Mapping the Mojave


Screenshot 2014-05-16 16.34.07 From right: Carlos Pelaez '04, Lauren Harrell '09 and Jess Pelaez in the field.

Global business executive Carlos Peláez ’04 recently founded a nonprofit dedicated to cataloging sections of the Earth's environments. Peláez, who studied economics, accounting and international relations at CMC, has started several businesses and held positions with Deloitte & Touche LLP and KPMG. He started Blueprint Earth almost one year ago with his wife, Jess, a geologist who has studied volcanoes and natural hazards. 

Since then, with a network of scientists, students, and professionals with a range of backgrounds and disciplines, they have embarked on their first environmental mapping of California’s Mojave Desert. 

Fellow CMCer Lauren Harrell ’09, a doctoral student in biostatistics at UCLA, is also a founding member of the board of directors for Blueprint Earth. 

CMC Magazine talked with Peláez about his new startup.

CMC: What ultimately will be accomplished with the environmental mapping? How will this information be used? 

Peláez: We will construct publicly accessible databases of information about every aspect of the targeted environments that may be used for research and educational purposes. There are also industry applications, such as in mining where there are requirements to restore the environment after the mining is complete.

CMC: What need does this organization fulfill?

Peláez: This information will be used to increase our understanding of environmental systems and the functioning of those systems. There are currently massive knowledge gaps about the effects that different environmental components have on one another (for example, how does the phosphorus level in these rocks impact the kangaroo rat that lives on them?). Blueprint Earth will create an interdisciplinary framework that will fill in those gaps.

CMC: How can your work help the planet?

Peláez: Our work has potential applications for rehabilitating areas subject to desertification or deforestation, for recreating accurate environments for species that are endangered, and for future terra-forming [modifying environments to make them habitable] projects both on this planet and in space. This is the connection between disparate projects such as DNA banks and the Global Seed Vault.

CMC: Is this a unique venture?

Peláez: It is unique in its scale, its scope, its structure, its mission, and particularly in its interdisciplinary nature.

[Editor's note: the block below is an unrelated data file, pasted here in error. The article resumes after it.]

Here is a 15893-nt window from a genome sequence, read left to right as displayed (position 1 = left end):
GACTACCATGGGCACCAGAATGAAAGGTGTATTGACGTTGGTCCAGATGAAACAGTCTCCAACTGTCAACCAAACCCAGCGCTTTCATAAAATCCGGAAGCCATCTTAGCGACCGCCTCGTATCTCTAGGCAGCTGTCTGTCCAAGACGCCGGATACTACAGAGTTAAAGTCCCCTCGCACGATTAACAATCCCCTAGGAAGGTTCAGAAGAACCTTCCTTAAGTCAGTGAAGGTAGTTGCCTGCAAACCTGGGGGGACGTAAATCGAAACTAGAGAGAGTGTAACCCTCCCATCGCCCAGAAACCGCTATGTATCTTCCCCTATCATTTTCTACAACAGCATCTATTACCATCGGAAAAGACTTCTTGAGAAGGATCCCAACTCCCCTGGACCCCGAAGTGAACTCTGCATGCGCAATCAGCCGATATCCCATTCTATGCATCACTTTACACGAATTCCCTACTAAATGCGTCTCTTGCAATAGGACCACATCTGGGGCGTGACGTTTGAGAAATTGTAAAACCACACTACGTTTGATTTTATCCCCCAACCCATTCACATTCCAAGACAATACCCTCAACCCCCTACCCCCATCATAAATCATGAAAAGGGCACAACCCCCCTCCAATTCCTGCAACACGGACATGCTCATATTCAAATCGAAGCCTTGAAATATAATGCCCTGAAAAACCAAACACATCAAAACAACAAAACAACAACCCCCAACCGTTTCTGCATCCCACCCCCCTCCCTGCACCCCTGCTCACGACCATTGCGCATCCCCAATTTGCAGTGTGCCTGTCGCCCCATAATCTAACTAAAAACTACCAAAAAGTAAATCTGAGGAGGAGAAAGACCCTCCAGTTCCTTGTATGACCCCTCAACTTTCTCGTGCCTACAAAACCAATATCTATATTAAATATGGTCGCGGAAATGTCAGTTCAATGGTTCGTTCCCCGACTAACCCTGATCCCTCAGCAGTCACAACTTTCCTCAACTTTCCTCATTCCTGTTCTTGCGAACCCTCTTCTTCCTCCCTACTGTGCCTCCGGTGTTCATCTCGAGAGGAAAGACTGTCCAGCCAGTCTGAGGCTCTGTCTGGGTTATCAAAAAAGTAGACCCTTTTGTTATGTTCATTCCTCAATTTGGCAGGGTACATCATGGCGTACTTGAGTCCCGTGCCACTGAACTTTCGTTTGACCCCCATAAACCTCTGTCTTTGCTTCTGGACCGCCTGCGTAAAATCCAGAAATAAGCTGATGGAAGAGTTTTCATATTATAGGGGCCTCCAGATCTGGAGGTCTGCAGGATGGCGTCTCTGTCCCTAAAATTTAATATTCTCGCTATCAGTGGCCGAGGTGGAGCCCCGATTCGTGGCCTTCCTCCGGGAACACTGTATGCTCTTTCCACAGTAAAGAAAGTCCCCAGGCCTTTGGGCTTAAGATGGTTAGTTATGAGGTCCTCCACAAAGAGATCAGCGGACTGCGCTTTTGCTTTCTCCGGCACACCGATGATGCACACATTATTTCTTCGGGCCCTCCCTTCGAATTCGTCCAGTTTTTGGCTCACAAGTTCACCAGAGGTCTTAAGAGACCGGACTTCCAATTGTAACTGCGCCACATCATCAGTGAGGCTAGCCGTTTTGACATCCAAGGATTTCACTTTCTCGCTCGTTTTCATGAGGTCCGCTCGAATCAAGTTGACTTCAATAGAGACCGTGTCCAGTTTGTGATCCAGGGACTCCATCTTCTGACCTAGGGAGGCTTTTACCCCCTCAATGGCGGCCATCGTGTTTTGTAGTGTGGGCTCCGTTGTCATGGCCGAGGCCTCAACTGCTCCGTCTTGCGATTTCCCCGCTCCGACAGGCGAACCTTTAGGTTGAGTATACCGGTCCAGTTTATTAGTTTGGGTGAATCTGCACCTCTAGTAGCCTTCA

CMC: What was the inspiration for this organization? 

Peláez: The inspiration came from my wife Jess’ work as a geologist and our life and travels around the world. The diversity of environments we encountered during our time living and working in Australia prompted us to formalize our idea.

CMC: What are your long-term plans for Blueprint Earth?

Peláez: We plan to catalog our first environment in California’s Mojave Desert, process and analyze the data, replicate the target environment in a controlled setting (a warehouse), and then repeat the process in as many different environments as possible. This project is extremely long-term, and we expect each environment to require between two to four years of work. Should all go well, we would like to expand our capacities in the future to enable work on two or more environments simultaneously. We expect this project to outlive all of the founders. 

CMC: Your first field expedition to the Mojave was in March. How did it go?

Peláez: Going out there for the first time, people had a chance to think outside of their scientific discipline. We’ve heard from participants that they are looking at things in a new light, having had the opportunity to collaborate with colleagues in other fields. Twelve people in total went on the first expedition, including biologists, hydrologists, geologists, and atmospheric specialists. Later a herpetologist and root system specialist will join us.


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